I–vi–IV–V? Learn the Roman Numeral System to Play Better with Others—and Improve Your Ear


Have you ever been to a uke jam and heard the leader call out, “Key of F—four, five, one” while wondering to yourself what this secret code might be? The approach of assigning numbers to chords is called the Roman numeral system. Our goal is to use numbers to describe chords and their progressions so that we can easily identify patterns regardless of what key we’re playing in. 

In this lesson, we’ll learn how to build chords starting on each note of the major scale. Then we’ll explore some common chord progressions found in thousands of songs. You’ll see how using numbers allows you to see the patterns that occur in your favorite tunes, regardless of what key they were recorded in, so that you can eventually play them in any key.  

Building Chords and Numbering Them

Let’s start off with everyone’s favorite key signature, C major. If you’re visualizing a keyboard, C uses only the white keys of the piano and the tonic, or home base, is the note C. Thus, the C major scale has seven notes—C D E F G A B—as shown in Example 1

Now let’s explore some three-note chords known as triads, starting with C as the root (Example 2). Using only the notes in the key of C, build the chord up in thirds, first adding E, which is a major third (two whole tones) above C. Stack another third, this one minor, on top of E by adding the note G (the fifth of our chord). So our C chord has the notes C, E, and G, and it is a major triad, as determined by its third. We’ll designate this with the Roman number one (I), using an uppercase letter for major. This is our “one” chord. No matter what key we are playing in, the I is built on the tonic (the note that gives its name to the key). 

Try this for the other chords in the scale, all of which are shown in Example 3, where you’ll notice that the common ukulele voicings double one of the notes in each chord. Build a triad starting on the second degree, which, in the key of C, is the note D. Add the third above that (F), which is a minor third (a whole step plus a half) up from D. Stack another third on top of F by adding the note A, the fifth of this chord. The resulting chord, D minor, has the notes D, F, A. Owing to that first third, this is a minor triad, designated by the lowercase m. Label this as ii—our “two” chord. 


The “three” chord (iii) is built on the third degree of the scale. It’s another minor triad (Em), built on E and containing the notes E, G, and B. Form the “four” chord on the fourth degree of the scale (F A C) and you have a major triad (F), since the interval between F to A is a major third. So we’ll label the F chord with an uppercase numeral IV. Similarly, the major “five” chord, expressed as V, is built on G and made up of the notes G, B, and D.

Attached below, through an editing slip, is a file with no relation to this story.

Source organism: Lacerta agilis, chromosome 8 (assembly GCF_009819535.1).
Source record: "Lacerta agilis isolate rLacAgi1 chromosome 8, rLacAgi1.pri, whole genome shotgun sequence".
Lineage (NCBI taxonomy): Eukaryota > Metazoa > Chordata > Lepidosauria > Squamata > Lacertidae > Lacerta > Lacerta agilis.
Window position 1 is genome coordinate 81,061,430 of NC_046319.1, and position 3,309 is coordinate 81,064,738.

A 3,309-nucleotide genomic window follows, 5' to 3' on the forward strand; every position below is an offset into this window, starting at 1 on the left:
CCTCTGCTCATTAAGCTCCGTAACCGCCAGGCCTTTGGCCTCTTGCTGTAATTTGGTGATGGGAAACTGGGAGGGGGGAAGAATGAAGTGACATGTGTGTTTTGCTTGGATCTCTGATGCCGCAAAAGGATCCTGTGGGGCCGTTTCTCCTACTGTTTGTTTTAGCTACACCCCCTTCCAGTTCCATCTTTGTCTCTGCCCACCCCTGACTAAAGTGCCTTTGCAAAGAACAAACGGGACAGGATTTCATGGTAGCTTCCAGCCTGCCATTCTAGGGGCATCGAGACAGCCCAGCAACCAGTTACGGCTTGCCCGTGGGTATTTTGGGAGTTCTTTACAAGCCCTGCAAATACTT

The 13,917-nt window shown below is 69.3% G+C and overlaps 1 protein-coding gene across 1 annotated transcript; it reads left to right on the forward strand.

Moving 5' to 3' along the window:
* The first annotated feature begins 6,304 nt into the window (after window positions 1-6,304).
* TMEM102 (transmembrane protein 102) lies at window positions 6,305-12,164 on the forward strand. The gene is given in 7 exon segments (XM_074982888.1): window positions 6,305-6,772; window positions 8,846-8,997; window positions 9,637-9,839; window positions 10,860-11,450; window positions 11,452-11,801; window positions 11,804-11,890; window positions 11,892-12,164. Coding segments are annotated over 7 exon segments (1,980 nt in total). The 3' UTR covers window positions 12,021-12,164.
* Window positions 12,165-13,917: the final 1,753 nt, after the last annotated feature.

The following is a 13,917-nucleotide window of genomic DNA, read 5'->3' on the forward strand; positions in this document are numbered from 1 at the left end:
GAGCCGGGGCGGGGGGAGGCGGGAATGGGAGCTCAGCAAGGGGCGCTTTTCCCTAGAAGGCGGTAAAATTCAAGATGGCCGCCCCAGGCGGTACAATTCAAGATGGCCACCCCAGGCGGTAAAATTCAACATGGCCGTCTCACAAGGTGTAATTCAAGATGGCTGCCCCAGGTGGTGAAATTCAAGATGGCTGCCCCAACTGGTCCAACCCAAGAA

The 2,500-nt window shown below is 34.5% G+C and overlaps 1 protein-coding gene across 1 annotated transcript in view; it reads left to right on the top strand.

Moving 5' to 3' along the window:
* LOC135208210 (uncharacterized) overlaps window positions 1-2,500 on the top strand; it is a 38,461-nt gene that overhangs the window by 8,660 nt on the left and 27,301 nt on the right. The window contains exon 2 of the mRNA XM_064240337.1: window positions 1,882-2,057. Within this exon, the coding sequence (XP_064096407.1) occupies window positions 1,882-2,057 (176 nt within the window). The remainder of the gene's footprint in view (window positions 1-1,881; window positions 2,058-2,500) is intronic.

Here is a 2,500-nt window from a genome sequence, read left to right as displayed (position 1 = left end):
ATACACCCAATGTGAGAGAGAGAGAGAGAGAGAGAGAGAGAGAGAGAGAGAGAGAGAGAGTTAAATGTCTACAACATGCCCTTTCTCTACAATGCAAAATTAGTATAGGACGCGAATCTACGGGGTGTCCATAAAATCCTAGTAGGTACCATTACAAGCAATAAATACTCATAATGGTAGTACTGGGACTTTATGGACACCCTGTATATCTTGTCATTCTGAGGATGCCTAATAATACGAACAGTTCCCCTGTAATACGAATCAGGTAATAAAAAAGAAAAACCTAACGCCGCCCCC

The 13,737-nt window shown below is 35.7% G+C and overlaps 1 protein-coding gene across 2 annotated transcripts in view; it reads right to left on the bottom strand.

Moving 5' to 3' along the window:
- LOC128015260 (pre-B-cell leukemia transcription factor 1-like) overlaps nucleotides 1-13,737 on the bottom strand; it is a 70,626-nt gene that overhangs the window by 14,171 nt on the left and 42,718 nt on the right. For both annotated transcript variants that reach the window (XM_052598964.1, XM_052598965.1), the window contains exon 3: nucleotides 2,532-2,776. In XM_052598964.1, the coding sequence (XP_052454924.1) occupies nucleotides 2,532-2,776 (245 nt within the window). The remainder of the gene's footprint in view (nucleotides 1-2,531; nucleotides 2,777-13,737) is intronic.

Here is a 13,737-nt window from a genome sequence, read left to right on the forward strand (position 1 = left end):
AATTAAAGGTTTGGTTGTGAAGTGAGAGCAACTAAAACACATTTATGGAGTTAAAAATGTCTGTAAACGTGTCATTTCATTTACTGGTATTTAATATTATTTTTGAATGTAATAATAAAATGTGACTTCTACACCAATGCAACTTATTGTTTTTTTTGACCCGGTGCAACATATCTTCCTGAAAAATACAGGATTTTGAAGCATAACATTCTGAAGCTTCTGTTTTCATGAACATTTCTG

The “six” chord (vi), rooted on A and including the notes A, C, and E, is minor (Am). And there’s one chord that’s different from all the others. The “seven” (vii, in this case, B D F) contains two minor thirds and is therefore a diminished triad, indicated with the suffix dim. (Note that some publishers write diminished as a superscript 0.)

Endless Possibilities

You now have the ability to play thousands of songs! For example, play two beats of ii and V, followed by four beats of I, and you have the “two-five-one,” one of the most common progressions in Western music. It is the building block of innumerable jazz standards—this progression opens “Autumn Leaves”—and pop tunes. The song “Sunday Morning” by Maroon 5 is basically entirely made up of repeated ii–V–Is. Though the ii–V–I progression is typically played with seventh and other jazzy chords, it is shown in triadic form in Example 4.

Play a I–vi–IV–V progression (Example 5) and you will hear the first few bars of many pop classics—to name just a few, the Everly Brothers’ “All I Have to Do Is Dream”; the Righteous Brothers’ “Unchained Melody”; and Dolly Parton’s “I Will Always Love You,” most famously covered by Whitney Houston. 

And, as shown in Example 6, if you strum two beats each of I, vi, ii, and V, you get the famous “one-six-two-five” progression that is ubiquitous in jazz standards, from George and Ira Gershwin’s “I Got Rhythm” to Irving Berlin’s “Cheek to Cheek.”

Play It in Any Key

Of course, you don’t want to be stuck playing everything in the key of C. You want to be able to play along with your favorite records and keep up at jams. So let’s get back to that uke jam (“Key of F—four, five, one”). The Roman numeral system makes it easy to play these progressions in any key. For instance, just write out the notes of the F major scale: F G A Bb C D E. Circle the first, fourth and fifth degrees of the scale. In the key of F, the “one” chord is F, “four” is Bb, and “five” is C. Example 7 shows that I–IV–V–I progression as commonly played on the ukulele in F. 

Try practicing these progressions in other keys, too. But instead of thinking or saying the letter names of the chord, use the numbers. You’ll be amazed at how quickly you start to recognize the different progressions in your favorite tunes. You may even start to notice how songwriters use these building blocks to craft their songs, while doing wonders for your musical ear. Best of all, you won’t have to worry that musicians around you are speaking in code, because you’ve already cracked it!

Diane Nalini is an award-winning jazz singer and songwriter who teaches jazz ukulele and voice.